Reportedly, not all the IDs that were confiscated were fake. Some were also expired cards of former students who wanted to access the campus. “People want access to our libraries. The card also doubles as a library card. We have found instances of people accessing our libraries using expired cards,” said Assistant Proctor, Shakeel Ahmad.

Faizan, a second year B.A. (Honours) English student from JMI, told DU Beat, “Security Checking at Jamia was always a menace, and things get bizarre when you have as many as 23 gates to cover; but in recent times the varsity administration has reviewed it’s security seemingly, with continual and repeated security checks at every point which could be prompted by the outside interference and related instances of Id card misuse.”

In fact, students reported that it isn’t just stern checking of ID cards. Since the appointment of the new Vice Chancellor, Najma Akhtar, canteens too, are closed earlier than usual. This concern for safety was explained by the administration. Allegedly, men from nearby areas come to the Campus to peruse and sit in the canteens and parks. Taking into account the safety of girls in the University, and the fact that the girls’ hostel is on Campus, the administration felt that stringent security checks are essential for guaranteeing the safety of women.

Feature Image Credits:  Collegeduniya

Shreya Juyal

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Late 6th October night, a father received a purported video of his daughter on WhatsApp with her hands and legs tied with repeated cries of “mujhe chhor do”. A case was registered in the Adarsh Nagar police station.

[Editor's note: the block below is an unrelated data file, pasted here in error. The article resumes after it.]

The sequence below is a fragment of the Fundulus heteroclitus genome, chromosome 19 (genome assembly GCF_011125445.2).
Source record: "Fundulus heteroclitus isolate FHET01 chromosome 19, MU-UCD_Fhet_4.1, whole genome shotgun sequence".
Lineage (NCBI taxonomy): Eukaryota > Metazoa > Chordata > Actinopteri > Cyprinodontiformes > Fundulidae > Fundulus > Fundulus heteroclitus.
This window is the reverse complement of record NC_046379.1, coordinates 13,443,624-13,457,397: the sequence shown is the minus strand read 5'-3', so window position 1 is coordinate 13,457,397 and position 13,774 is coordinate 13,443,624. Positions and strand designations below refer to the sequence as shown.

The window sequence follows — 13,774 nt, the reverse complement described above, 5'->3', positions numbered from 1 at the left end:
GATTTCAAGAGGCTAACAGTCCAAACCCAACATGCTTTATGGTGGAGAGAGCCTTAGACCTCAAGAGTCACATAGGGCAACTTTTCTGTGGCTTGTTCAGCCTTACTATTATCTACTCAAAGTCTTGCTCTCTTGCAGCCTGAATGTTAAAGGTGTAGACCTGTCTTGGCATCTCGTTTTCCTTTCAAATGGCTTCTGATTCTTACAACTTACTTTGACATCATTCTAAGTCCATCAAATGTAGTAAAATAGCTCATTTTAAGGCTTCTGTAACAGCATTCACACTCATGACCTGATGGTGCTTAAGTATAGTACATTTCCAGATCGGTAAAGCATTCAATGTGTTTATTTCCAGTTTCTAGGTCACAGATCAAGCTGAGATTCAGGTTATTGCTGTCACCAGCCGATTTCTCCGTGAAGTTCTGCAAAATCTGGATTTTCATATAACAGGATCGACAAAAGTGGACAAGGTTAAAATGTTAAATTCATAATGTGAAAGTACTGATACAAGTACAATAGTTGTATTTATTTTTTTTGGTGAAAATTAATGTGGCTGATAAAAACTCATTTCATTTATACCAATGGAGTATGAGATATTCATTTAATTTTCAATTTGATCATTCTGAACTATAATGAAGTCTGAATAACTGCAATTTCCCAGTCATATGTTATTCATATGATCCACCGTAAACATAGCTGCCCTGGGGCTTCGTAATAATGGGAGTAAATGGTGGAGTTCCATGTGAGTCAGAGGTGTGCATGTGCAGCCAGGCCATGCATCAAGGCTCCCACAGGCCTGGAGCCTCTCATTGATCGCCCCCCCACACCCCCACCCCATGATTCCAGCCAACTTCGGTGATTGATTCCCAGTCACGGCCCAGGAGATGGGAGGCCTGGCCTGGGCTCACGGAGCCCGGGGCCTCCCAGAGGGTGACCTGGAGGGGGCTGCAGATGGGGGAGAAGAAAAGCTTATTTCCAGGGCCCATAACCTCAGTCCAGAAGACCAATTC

A first-year correspondence student from Delhi University (DU) left her home in Adarsh Nagar on Sunday to attend classes at a DU college, but instead, she went to Purana Quila with her friends. She lied to her father over the phone stating she was outside her college. He demanded to show him the college building on a video call. She panicked and hung up after which she avoided her parents’ calls and spent the night ahead at her friend’s house. 

Fearing that her parents would discover her bunking college, and scold her for the same, the 18-year-old orchestrated her own kidnapping. Late Sunday night, the father received a purported video of his daughter on WhatsApp with her hands and legs tied with repeated cries of “mujhe chhor do (leave me). A case under IPC Section 365 (kidnapping) was registered in the Adarsh Nagar police station. The girl’s phone was put under technical surveillance, while teams were formed to look for her. 

Her parents received a call from a passerby in Old Delhi’s Ballimaran area on Monday stating that their daughter was crying on the street. However, she had asked the man to call them up. 

While questioning, she alleged to the police that she was kidnapped by four-five men on Sunday evening who took her to a jungle. “She couldn’t point out the location and said that at night when the men slept off, she escaped. When she was prodded a bit more, she confessed that she had made up the story,” said DCP (North West) Vijayanta Arya to The Indian Express. The woman made a video of herself in distress with hands and legs tied with the help of a friend. 

A similar incident took place in Mumbai, March 2018 when a Class IX student faked his kidnapping and sexual assault after bunking to escape punishment from his parents and school. 

Feature Image Credits: Metronation

Anandi Sen